Winter is the time for comfort, for good food and warmth, for the touch of a friendly hand and for a talk beside the fire; it’s the time for home.
— Edith Sitwell-British Poet (1887-1964)
Half-eaten acorns lay scattered below the oak trees. We’ve often complained the squirrels were wasteful not eating the whole acorn nor burying the acorn for another day. Last week as the snow blew like a blizzard and falling snowflakes covered the ground, I spied a female cardinal and a sparrow pecking at the half-eaten acorns. And so, I felt better about the waste and thought more of it as provision for hungry birds in trying times.
I also thought how interesting the two birds were only inches apart not minding their closeness nor did they fight over the smidgeon of food. I remind myself occasionally something I see as a bad thing could actually turn out to be a good thing. It’s an encouragement to remember from the very beginning though many times I forget. Sometimes we can’t know whether a circumstance is good or bad. We can’t know until the situation has played out in its entirety. So, I’ll try to see the half-eaten acorns, or pears, or persimmons as provision for another creature finding itself in desperate straits.
It’s a pleasure in the South to have breaks between Artic events. Two weeks ago, we were in an icy fix. Lakes frozen along with water containers for the animals, pipes insulated, outside spigots turned off, lamps and heaters turned on. Then as quickly as the ice came it left us with a few days of balmy sunshine. I noticed students wearing shorts and light jackets.
There were sticks and limbs to pick up and carry to the burn pile. A smattering of rain made it possible to light the burn pile. Cranking the tractor took a bit of charging as it had not been cranked since the summer. The water turned back on and the auxiliary heaters turned off and the bunnies uncovered from their blankets only to resume winter weather warnings a couple of days later and the duties of winterizing were done all over again.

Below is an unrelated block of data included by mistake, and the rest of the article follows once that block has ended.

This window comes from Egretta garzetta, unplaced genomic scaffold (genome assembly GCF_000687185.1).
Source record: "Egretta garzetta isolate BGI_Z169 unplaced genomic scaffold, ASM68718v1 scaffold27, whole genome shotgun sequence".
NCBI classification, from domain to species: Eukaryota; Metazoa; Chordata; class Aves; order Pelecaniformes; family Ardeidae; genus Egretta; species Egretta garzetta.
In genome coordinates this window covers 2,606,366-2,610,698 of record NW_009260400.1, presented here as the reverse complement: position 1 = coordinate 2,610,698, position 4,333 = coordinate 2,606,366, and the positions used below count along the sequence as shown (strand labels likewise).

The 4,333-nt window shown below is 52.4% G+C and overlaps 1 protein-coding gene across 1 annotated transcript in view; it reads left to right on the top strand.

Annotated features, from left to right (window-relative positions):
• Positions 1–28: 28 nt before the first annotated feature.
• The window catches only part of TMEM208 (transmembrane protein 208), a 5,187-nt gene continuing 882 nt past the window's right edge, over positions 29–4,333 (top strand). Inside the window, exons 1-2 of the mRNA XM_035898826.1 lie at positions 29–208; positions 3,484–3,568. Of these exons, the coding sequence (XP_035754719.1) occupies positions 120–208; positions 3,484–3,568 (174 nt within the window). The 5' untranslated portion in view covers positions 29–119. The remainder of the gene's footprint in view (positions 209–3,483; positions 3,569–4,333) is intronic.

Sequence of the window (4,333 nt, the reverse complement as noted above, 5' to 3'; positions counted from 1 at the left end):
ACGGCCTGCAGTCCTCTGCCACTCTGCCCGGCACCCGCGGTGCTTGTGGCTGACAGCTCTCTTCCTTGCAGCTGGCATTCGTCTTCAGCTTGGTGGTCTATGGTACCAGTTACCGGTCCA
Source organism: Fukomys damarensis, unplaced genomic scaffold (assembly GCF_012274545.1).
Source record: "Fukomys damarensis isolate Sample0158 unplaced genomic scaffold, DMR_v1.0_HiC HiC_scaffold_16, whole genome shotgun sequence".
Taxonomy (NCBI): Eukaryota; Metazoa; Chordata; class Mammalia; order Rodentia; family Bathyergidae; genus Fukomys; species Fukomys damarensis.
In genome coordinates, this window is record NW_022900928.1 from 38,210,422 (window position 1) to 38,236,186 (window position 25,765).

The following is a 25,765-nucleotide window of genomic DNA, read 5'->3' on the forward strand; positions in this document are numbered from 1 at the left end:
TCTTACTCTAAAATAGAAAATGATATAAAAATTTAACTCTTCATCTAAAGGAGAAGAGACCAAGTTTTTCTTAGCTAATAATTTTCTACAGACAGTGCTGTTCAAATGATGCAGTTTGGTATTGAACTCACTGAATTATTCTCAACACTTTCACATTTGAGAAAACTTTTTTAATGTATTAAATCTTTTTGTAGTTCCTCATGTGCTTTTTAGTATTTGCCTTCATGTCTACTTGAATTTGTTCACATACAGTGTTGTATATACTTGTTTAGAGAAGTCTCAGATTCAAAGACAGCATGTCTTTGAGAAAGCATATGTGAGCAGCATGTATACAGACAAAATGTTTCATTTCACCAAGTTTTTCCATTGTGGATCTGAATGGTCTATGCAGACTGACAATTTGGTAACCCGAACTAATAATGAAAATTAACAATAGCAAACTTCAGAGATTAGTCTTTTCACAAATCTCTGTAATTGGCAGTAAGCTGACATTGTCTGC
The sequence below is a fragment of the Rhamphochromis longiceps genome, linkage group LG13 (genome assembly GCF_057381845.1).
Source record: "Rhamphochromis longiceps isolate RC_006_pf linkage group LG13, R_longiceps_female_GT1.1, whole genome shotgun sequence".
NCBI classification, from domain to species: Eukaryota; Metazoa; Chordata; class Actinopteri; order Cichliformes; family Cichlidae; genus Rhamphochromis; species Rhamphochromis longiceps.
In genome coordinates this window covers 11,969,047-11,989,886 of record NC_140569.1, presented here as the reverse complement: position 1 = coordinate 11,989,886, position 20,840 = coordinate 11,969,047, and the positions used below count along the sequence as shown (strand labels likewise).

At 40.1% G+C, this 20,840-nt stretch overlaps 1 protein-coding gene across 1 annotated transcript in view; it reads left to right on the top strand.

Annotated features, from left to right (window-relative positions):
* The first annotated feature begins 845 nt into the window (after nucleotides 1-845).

A few more days were spent sitting by the fireside reading, playing with the kittens, and watching movies while drinking hot chocolate and eating popcorn.
I had rescued a 1993 VHS tape from a discard pile titled “Other Side of Heaven” with Anne Hathaway and Christopher Gorham. It was based on the memoir of John Groberg titled “In the Eye of the Storm.” At 19 years Groberg chose a three-year mission to the island of Tonga not even knowing where Tonga was; he did not speak their language. His is a dramatic story set on a tropical island sure to warm your heart.
Like all movies there were previews. “I’d like to see those movies.” I told Sam.
Sam grinned, “Perhaps you can find one of those VHS stores and rent them.”
Not to worry, “I have “Come to the Stable” (1976) with Loretta Young and “The Miracle Bells” (1948) with Fred MacMurray and Frank Sinatra and two more cold days.”